Washington Square Park erupted yesterday afternoon with a flash dance mob championing the fight against violence toward women and girls.
Yesterday’s event was called One Billion Rising, and it marked the 15th anniversary of V-Day, which is an international campaign started in New York City by Eve Ensler, the author of “The Vagina Monologues.” The rising occurred in 203 countries and involved an original dance and anthem called “Break the Chain” by Tena Clark.
Cathryn Swan, the organizer of the Washington Square Park flash mob, said the dance was an energetic shift to spread awareness about violence against women. One would think that, because one in every three women is raped or beaten in her lifetime, this would be a publicized issue, but Swan said this was not the case.
“Other than certain high-profile cases that you hear about, [violence against women] is very quiet for the most part,” Swan said.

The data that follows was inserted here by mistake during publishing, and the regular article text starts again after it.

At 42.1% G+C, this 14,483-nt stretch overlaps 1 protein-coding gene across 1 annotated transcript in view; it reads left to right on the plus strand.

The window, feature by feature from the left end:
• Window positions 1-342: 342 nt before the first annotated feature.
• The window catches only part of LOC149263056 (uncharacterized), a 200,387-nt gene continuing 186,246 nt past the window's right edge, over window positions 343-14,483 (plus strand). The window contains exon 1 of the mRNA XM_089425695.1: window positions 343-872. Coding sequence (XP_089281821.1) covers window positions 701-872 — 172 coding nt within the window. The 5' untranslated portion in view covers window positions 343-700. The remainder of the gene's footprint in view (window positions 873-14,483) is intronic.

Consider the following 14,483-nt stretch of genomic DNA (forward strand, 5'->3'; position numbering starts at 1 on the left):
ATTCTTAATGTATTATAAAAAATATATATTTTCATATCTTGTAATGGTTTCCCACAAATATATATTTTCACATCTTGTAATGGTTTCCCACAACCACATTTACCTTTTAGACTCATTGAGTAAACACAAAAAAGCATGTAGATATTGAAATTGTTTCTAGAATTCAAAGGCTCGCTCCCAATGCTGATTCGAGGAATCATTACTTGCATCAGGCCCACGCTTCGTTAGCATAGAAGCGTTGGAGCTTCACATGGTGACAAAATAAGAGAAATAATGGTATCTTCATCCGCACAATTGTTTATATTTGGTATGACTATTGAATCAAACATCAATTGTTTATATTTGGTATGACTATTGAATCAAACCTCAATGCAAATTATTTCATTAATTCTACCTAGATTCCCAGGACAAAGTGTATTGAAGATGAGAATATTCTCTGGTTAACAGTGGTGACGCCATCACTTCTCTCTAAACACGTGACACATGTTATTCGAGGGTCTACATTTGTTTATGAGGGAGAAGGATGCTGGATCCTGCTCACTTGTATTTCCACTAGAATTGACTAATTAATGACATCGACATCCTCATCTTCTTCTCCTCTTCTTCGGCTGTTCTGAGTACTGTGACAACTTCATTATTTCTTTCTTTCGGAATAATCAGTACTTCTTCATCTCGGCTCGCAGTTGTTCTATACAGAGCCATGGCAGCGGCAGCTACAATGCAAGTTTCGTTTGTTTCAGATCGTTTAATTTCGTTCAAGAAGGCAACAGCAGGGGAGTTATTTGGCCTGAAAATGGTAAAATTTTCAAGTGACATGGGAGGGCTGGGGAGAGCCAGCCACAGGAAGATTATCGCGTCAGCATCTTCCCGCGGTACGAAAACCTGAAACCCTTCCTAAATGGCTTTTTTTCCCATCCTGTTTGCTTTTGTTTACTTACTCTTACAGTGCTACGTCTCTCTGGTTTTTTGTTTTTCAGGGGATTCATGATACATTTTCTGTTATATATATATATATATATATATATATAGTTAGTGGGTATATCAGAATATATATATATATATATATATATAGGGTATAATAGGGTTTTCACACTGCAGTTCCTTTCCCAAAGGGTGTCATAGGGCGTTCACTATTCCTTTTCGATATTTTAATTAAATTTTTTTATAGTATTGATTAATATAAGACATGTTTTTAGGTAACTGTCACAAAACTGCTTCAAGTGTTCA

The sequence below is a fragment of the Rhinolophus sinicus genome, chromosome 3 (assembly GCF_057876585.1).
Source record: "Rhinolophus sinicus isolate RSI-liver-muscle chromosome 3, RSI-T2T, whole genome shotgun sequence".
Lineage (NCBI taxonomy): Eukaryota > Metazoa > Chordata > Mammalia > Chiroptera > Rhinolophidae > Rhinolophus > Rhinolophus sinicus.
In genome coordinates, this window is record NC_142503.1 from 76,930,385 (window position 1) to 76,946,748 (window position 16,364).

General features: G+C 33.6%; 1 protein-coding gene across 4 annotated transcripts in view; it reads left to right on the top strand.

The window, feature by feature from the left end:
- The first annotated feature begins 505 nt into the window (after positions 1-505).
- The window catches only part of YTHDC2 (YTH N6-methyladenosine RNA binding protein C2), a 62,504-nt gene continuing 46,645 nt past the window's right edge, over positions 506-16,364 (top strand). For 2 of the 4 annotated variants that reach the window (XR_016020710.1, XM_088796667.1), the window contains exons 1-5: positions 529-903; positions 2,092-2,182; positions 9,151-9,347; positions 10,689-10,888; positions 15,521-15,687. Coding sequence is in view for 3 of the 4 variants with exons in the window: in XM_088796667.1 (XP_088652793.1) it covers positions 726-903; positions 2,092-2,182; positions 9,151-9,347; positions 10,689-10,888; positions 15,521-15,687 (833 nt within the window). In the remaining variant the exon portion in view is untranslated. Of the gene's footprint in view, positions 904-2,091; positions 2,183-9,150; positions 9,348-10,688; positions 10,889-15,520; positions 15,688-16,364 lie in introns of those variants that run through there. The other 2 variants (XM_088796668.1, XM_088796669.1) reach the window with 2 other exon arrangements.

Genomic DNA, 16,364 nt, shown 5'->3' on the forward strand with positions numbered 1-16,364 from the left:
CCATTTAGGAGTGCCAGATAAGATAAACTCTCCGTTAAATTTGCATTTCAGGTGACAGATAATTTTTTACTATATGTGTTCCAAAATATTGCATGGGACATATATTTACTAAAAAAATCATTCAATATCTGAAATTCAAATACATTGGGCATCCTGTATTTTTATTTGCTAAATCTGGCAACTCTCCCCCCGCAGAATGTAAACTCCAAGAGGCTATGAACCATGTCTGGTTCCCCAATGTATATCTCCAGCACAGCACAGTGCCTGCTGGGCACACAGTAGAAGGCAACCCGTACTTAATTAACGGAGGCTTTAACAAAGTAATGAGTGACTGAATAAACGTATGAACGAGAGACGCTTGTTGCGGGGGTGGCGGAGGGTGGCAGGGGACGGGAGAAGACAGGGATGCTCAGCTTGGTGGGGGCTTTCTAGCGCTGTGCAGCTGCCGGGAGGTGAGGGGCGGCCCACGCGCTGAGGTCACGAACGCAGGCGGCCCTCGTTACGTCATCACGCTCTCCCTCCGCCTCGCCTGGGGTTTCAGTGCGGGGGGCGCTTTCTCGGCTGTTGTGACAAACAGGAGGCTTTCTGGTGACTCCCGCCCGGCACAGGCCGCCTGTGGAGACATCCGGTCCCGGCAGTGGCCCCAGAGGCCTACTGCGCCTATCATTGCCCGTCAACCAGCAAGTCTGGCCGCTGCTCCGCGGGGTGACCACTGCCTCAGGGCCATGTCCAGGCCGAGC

But over its 15 years, V-Day has garnered a celebrity following — Anne Hathaway, Robert Redford, Thandie Newton and several others have endorsed and participated in risings. Even New York Gov. Andrew Cuomo announced his support for the campaign.
“One Billion Rising is an act of solidarity, demonstrating to women the commonality of their struggles and their power in numbers,” he said. “Here in New York, we have the opportunity to rise above and pass the Women’s Equality Agenda, which contains important protections for women to improve the health, safety and economic wellbeing of every woman and her family in this state.”
Violence against women is an issue that hits home for Mellicent Dayne, 46, who participated in the Washington Square Park dance. She believes the campaign is about mental and physical violence.
“A bruise can heal, but the mind takes longer,” she said.
V-Day said in its mission statement that it will continue to host risings until women are no longer under constant threat of violence.
Veronica Carchedi is city state editor. Email her at email@example.com.